The secondary stage may include skin rashes or mucous membrane lesions. Rashes appear in one or multiple areas of the body and can appear while the primary sore is healing or after it’s healed. Other symptoms include hair loss, muscle aches, fever, sore throat and swollen lymph nodes.

During the latent stage of syphilis—which could last years—there are no visible signs or symptoms. Signs and symptoms may never return or the infection may enter the tertiary, or late-stage. About 15 to 30 percent of people with untreated syphilis will develop tertiary syphilis. Syphilis at this stage can lead to severe damage of the heart, brain and other organs and can be life-threatening. Treatment can help prevent future damage.

 

Trichomoniasis

Trichomoniasis is an STI caused by a parasite called Trichomonas vaginalis. In the United States, an estimated 3.7 million people have the infection, and it is more common in women than men. Only 30 percent of individuals actually develop symptoms, which range from mild irritation to severe inflammation and appear within five to 28 days of exposure.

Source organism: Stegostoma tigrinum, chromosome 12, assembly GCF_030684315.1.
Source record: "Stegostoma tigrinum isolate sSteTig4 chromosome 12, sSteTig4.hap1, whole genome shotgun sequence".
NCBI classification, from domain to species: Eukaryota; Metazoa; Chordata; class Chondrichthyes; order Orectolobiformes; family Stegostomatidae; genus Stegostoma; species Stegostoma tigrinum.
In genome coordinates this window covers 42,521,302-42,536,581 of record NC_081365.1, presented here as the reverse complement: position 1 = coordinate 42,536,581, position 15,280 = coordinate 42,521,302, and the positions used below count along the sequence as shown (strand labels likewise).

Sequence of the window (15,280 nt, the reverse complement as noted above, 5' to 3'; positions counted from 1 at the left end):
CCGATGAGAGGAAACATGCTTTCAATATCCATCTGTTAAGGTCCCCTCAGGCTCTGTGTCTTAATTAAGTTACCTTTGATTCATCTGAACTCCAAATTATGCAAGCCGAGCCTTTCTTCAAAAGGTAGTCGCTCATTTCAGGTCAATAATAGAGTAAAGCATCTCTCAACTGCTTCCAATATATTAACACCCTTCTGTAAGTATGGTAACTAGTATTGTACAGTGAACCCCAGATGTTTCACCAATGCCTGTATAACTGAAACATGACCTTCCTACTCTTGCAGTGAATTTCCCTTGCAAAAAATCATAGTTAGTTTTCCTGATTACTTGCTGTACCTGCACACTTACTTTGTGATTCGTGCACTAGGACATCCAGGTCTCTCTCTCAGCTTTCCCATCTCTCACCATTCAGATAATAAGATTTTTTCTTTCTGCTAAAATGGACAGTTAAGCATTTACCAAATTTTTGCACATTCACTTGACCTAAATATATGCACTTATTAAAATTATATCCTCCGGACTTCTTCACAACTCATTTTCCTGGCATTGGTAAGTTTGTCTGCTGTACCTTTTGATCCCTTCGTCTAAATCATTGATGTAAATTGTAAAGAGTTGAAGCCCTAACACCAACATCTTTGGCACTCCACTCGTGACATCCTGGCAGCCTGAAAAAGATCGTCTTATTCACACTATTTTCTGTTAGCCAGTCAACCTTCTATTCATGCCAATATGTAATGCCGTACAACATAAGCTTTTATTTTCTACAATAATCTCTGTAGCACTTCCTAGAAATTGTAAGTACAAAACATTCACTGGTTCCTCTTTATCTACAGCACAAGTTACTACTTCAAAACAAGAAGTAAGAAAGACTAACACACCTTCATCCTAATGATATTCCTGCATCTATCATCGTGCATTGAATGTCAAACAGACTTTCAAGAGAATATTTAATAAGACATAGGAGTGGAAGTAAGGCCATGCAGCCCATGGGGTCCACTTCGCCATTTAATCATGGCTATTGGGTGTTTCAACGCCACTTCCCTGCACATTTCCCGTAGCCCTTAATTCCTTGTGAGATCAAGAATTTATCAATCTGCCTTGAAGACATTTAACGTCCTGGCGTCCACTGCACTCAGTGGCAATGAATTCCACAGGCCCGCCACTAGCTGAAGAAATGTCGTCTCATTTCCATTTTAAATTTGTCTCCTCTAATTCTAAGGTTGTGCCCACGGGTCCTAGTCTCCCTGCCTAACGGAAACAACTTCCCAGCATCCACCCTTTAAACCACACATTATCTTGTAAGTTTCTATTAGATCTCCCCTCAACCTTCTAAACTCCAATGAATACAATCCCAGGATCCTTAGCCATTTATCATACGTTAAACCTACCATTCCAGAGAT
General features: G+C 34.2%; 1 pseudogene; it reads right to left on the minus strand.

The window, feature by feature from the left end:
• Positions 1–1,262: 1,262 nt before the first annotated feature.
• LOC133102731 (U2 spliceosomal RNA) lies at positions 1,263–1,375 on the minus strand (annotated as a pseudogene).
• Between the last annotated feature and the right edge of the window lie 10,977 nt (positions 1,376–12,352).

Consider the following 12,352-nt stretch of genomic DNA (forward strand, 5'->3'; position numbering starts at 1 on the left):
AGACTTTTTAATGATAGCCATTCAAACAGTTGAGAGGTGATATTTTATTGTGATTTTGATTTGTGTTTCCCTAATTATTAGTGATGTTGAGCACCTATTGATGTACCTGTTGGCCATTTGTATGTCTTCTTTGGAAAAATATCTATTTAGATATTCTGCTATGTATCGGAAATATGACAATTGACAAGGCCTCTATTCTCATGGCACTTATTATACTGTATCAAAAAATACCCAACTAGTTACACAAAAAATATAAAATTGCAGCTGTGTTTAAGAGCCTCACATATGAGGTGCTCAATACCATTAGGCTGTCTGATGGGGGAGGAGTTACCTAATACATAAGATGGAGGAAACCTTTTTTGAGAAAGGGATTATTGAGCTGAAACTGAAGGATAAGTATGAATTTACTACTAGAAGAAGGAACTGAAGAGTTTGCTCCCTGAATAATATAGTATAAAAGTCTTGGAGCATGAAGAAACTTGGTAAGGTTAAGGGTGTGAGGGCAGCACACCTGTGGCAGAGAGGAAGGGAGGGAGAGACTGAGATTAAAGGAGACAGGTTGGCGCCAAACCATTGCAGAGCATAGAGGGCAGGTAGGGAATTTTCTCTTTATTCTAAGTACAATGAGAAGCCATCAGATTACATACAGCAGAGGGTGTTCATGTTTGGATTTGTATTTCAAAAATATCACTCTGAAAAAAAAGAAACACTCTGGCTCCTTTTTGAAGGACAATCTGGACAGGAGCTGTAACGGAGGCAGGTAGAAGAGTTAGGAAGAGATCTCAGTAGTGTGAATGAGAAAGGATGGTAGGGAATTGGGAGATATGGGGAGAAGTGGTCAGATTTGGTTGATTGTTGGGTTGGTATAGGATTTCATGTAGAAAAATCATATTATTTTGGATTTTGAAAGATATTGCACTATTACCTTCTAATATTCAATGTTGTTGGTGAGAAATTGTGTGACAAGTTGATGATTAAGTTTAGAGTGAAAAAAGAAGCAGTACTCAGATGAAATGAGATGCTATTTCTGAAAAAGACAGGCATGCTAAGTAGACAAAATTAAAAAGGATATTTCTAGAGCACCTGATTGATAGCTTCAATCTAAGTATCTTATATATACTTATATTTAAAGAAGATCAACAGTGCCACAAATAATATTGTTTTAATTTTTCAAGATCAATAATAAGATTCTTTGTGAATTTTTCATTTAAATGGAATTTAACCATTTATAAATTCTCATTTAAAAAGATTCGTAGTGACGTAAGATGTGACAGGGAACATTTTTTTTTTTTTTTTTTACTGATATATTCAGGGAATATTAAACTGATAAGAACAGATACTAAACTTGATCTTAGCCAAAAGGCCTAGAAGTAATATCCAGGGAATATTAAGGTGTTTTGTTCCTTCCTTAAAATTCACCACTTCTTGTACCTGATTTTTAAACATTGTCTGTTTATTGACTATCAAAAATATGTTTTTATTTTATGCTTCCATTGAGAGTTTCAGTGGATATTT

Symptoms include:

  • Clear, white, greenish or yellowish vaginal discharge
  • Discharge from the penis
  • Strong vaginal odor
  • Vaginal itching or irritation
  • Itching or irritation inside the penis
  • Pain during sexual intercourse
  • Painful urination.

Trichomoniasis is curable with oral medication. However, if untreated, it can last for months or years.

Although they’re not listed on this page, HIV, hepatitis and bacterial vaginosis (BV) are also common STIs.

How are STIs diagnosed?

Doctors diagnose certain STIs in different ways. Sometimes, a visual examination is sufficient to identify a particular infection. But some others require additional methods, such as blood, urine and Pap tests and swab samples.

How can you protect yourself against STIs?

The CDC recommends abstaining from sexual activity, using condoms, reducing the number of one’s sexual partners, getting vaccines and being in mutually monogamous relationships.

Getting tested regularly is one of the most important ways individuals can protect themselves from STIs. For more information on screening recommendations, click here.

 

Last Reviewed: June 6, 2018